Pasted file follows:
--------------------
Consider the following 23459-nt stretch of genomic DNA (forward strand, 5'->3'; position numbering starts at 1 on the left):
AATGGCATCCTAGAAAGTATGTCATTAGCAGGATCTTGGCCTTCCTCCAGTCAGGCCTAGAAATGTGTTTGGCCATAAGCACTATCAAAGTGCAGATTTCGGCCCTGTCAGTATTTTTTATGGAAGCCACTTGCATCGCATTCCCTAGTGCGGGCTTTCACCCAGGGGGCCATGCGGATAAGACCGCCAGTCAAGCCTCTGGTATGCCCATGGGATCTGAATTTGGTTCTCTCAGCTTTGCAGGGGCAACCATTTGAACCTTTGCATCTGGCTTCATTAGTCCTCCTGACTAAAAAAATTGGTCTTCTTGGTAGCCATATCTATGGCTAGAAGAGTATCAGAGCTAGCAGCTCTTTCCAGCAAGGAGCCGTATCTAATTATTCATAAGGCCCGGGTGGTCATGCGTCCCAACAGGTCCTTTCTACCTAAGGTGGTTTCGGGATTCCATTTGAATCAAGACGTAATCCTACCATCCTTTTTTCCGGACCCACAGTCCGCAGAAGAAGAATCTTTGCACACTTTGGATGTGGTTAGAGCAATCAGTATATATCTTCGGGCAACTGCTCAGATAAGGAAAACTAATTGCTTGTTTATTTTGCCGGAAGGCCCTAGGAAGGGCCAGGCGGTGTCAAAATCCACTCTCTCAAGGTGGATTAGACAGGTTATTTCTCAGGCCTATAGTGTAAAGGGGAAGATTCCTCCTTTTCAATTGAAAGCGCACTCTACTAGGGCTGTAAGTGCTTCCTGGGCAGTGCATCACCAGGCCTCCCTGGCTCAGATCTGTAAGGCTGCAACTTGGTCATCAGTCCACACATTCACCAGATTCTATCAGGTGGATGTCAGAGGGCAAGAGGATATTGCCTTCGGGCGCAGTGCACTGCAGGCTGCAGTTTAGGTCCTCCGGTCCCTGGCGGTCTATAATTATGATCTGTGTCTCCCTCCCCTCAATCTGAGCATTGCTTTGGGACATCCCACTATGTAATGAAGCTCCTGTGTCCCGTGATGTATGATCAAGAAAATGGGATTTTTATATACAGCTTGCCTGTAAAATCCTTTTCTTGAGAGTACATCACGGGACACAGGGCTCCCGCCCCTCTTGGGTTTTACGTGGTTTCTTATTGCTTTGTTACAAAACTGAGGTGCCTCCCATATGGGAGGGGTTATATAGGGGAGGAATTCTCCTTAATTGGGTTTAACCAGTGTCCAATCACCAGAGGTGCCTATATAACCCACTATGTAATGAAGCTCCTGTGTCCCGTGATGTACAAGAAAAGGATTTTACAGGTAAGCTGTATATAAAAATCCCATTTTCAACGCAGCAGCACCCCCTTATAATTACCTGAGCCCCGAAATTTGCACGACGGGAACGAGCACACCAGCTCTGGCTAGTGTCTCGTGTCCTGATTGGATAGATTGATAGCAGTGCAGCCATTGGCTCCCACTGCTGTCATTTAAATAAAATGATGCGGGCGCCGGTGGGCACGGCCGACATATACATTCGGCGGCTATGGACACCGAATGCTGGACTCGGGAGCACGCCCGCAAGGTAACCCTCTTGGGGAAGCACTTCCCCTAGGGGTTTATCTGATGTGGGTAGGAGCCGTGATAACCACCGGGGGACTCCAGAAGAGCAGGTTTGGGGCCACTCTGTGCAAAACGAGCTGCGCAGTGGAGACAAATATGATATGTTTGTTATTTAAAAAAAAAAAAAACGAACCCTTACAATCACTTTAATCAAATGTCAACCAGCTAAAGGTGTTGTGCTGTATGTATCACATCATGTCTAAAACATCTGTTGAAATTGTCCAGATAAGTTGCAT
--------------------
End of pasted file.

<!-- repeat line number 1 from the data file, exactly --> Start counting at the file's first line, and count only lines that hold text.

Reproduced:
Consider the following 23459-nt stretch of genomic DNA (forward strand, 5'->3'; position numbering starts at 1 on the left):